Can be used as a warm-up for race, setting hurdles up on a "as needed" basis.
In a workout, an athlete can set up as many as 19 hurdles making up to 20 passes during the fall training season and decreasing the load as the competitive season approaches and the athlete's conditioning increases.
Former World Record holder and two-time Gold medallist, Roger Kingdom gave this drill to me.
1.) To create a second half race "surge" and improve general hurdle strength and competition power.
The first hurdle is at normal distance from the starting line. The second and the third hurdles are moved in 3 feet (36" inches). The third hurdle is moved in 2 feet (24" inches). The forth is moved in 1 foot (12" inches). The fifth and sixth are normal distance. The seventh is longer by 1 foot (12" inches). The eight and ninth is longer by 2 feet (24" inches). The tenth is longer by 3 feet (36" inches).
As you can see by this layout the athlete has quite a challenge awaiting him. From taking the hurdles quickly to having to accelerate and elongate his stride as the drill proceeds whilst maintaining his rhythm and cadence over the entire span of hurdles.
This drill is exceptionally difficult and only the more advanced athletes can physically and mentally handle it.
This drill can be done at anytime in the late fall through the season but only early in the week when the athlete's legs are fresh and mental alertness is at it's optimum level.
A suggested five attempts per workout would be adequate.
20 Step Drill
This drill is another staple of every hurdler. This particular version is of Mark Crear, Olympic Silver medallist in 1996.
To allow the athlete to concentrate on his hurdling technique and quickness while training over a substantial number of hurdles at a three-step pace.
1.) The drill is great as a complete workout and also as a fast warm-up drill (as opposed to the 1/2 step drills)
2.) As with the 1/2 drill, this workout is great for when the athlete is fatigued or tired (flat).
The hurdles should be set up at 20-22 feet apart at normal height for the athlete. The coach should use his/her discretion as to how many to place. A typical workout for a world class athlete would be eight.
The athlete approaches the drill from either a running start or a block start at about 60% speed. After clearing the first hurdle he/she must accelerate their rate of leg speed in order to continue over the next several hurdles.
At typical workout would have four passes over the drill with a timed rest interval of no more than four minutes.
5 Step drill
This is the main stay of every hurdler and coach. This is used to warm up and also can be used as a
1.) To condition the athlete.
2.) To be used as a warm-up
3.) To re-enforce timing and tempo
The hurdles should be placed at normal distance and normal height. The coach should use his own discretion as to how many hurdles to place. This factor should be determined by
A.) The time of year. Fall workouts or conditioning workouts should build a solid base of hurdle strength for the athlete. The athlete must be able to make a pass over ten hurdles without tiring. Ten hurdles set up is suggested and each workout push the athlete's endurance to the point he is able to make a total of 20 passes over the ten barriers (or 200 individual flights of hurdles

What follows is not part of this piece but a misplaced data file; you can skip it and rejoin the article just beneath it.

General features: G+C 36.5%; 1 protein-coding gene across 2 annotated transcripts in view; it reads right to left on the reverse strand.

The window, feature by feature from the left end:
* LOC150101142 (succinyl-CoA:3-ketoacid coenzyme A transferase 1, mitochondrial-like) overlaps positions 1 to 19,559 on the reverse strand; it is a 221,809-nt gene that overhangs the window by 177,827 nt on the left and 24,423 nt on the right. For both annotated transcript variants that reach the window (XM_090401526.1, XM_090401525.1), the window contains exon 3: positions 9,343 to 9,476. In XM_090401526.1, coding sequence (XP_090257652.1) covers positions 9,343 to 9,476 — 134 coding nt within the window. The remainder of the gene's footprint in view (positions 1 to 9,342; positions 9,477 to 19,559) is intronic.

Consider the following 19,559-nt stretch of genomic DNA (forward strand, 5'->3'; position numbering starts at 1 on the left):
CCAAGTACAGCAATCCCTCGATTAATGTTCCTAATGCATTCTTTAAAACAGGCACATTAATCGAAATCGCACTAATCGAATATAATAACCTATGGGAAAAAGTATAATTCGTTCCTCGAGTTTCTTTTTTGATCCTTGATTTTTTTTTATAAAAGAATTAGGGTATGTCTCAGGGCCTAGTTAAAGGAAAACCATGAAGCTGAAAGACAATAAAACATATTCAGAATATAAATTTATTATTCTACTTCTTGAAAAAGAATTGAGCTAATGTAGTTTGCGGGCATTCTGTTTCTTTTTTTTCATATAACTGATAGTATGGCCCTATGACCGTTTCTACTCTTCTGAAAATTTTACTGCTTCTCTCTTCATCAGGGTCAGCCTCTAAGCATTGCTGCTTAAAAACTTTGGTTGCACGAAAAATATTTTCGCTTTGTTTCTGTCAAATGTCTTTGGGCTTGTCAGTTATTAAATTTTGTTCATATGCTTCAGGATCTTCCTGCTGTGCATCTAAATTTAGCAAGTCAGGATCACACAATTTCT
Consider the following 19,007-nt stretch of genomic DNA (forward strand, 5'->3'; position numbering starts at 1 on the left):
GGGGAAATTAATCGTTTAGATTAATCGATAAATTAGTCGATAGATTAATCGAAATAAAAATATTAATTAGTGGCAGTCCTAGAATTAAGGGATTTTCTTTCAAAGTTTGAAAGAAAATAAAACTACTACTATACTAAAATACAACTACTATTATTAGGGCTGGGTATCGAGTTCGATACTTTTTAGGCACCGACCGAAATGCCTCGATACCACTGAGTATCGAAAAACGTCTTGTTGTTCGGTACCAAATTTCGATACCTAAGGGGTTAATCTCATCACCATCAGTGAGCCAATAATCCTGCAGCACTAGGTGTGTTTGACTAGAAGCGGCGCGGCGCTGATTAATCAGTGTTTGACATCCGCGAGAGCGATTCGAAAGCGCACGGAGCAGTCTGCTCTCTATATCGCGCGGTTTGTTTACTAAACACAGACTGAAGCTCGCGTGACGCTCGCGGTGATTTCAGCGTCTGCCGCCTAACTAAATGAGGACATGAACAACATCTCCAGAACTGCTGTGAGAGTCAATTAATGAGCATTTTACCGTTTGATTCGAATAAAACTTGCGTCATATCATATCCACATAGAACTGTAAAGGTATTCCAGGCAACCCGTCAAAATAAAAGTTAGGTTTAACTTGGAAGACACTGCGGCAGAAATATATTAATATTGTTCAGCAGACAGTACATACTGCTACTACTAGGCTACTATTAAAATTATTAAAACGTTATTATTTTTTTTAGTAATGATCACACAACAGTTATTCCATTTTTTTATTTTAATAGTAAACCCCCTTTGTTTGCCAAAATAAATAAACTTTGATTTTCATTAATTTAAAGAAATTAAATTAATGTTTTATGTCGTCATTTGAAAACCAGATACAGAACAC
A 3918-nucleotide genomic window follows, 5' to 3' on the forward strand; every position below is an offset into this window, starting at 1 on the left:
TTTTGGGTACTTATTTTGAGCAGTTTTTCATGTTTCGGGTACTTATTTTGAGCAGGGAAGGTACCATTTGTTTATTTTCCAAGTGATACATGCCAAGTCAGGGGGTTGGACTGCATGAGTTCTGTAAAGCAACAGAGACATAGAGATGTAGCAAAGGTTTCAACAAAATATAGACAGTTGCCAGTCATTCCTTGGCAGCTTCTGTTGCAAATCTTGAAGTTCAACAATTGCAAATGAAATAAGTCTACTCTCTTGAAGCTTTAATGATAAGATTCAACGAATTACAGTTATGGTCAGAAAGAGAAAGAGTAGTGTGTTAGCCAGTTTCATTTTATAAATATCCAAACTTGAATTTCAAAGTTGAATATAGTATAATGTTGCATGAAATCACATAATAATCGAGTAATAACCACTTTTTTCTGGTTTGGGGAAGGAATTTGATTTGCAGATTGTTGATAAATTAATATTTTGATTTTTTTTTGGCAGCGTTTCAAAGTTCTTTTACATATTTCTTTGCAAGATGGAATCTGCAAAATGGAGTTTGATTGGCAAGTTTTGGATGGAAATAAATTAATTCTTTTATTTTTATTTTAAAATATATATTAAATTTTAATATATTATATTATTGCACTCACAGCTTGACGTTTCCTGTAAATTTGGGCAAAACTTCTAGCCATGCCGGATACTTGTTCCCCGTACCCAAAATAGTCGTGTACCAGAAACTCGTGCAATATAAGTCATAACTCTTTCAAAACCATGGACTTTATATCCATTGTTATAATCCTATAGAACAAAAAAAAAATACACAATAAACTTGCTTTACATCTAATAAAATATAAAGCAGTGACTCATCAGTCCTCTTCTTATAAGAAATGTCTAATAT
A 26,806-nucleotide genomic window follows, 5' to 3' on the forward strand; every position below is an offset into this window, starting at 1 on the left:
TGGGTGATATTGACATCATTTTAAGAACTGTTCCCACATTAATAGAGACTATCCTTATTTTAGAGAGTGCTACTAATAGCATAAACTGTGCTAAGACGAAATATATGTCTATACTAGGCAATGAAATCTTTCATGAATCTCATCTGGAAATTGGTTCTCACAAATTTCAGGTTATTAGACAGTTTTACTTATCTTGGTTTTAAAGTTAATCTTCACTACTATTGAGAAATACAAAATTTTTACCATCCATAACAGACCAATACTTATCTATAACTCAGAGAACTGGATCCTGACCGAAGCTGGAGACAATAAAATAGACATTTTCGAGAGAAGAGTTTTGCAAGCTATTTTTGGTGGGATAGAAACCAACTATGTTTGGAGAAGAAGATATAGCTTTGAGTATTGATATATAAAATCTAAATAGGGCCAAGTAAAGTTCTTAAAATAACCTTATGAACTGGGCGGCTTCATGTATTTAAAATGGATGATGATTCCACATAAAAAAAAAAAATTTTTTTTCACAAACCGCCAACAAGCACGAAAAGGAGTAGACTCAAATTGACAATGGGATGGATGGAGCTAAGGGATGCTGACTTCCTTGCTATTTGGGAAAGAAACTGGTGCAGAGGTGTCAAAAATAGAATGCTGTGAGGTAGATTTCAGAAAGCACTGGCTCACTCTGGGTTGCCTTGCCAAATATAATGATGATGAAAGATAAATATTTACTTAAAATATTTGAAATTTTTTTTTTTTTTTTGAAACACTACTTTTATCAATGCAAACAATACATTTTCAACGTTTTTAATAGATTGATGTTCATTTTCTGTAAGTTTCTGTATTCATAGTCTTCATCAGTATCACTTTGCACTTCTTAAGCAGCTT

B.) Spring or competition season. This should be used as a buffer to speed work as well as preferred warm-up drill if the space permits it. As a workout , the hurdles can be set up at normal or less than normal distance and the number of hurdles doesn't matter. During this time of year, the drill is mostly for reconditioning of the slower larger muscles and for rhythm and pace
A suggested workout would be setting five hurdles up and each athlete makes ten passes (50 individual flights). Concentrating on technique and keeping tall over the hurdles
Two additional variations of the 5 step drill as a workout exist, Fast Tops and Fast Middles
Version A - Fast Tops
While the set up is the same in all of the 5 step drill training routines, the athlete in this drill is to only concentrate on his quickness and technique over the "top" of the hurdles. It is very important the athlete learns to accelerate his/her technique whilst in flight. Being able to accelerate during flight will condition the athlete to not rely on making a strategic move or race surge only on the ground. It will also re-enforce the athlete's understanding of the physics, which dictate velocity in hurdling.
The athlete approaching the hurdle will do so at jogging pace. At his/her penultimate step, a hard transition or acceleration must take place. Arms, legs, hips and each motion associated with hurdling become intensified and quick. Upon landing the trial-leg, the exercise is concluded and a jog is resumed for the next three
Version B - Fast Middles
As above the athlete is to break up his rhythm by concentrating on different parts of the race. In Fast Middles, the athlete relaxes over the hurdles while in flight and intensifies his run into the next hurdle once landing his trail-leg, effectively, the opposite of Fast Tops. The benefit of Fast Middles is to teach acceleration in between the hurdles and overcoming rhythm problems during a race. The athlete must concentrate on the pumping of the arms and the driving of the knees while during this drill. However, it is very important that the athlete monitors his rate of acceleration and still fit the prescribed five steps in between each hurdle
The coach only needs to monitor the technique of the athlete in each of the versions. In early season, it is good to have constant movement between each flight and set of hurdles. A slow jog back to the beginning is recommended and preferred.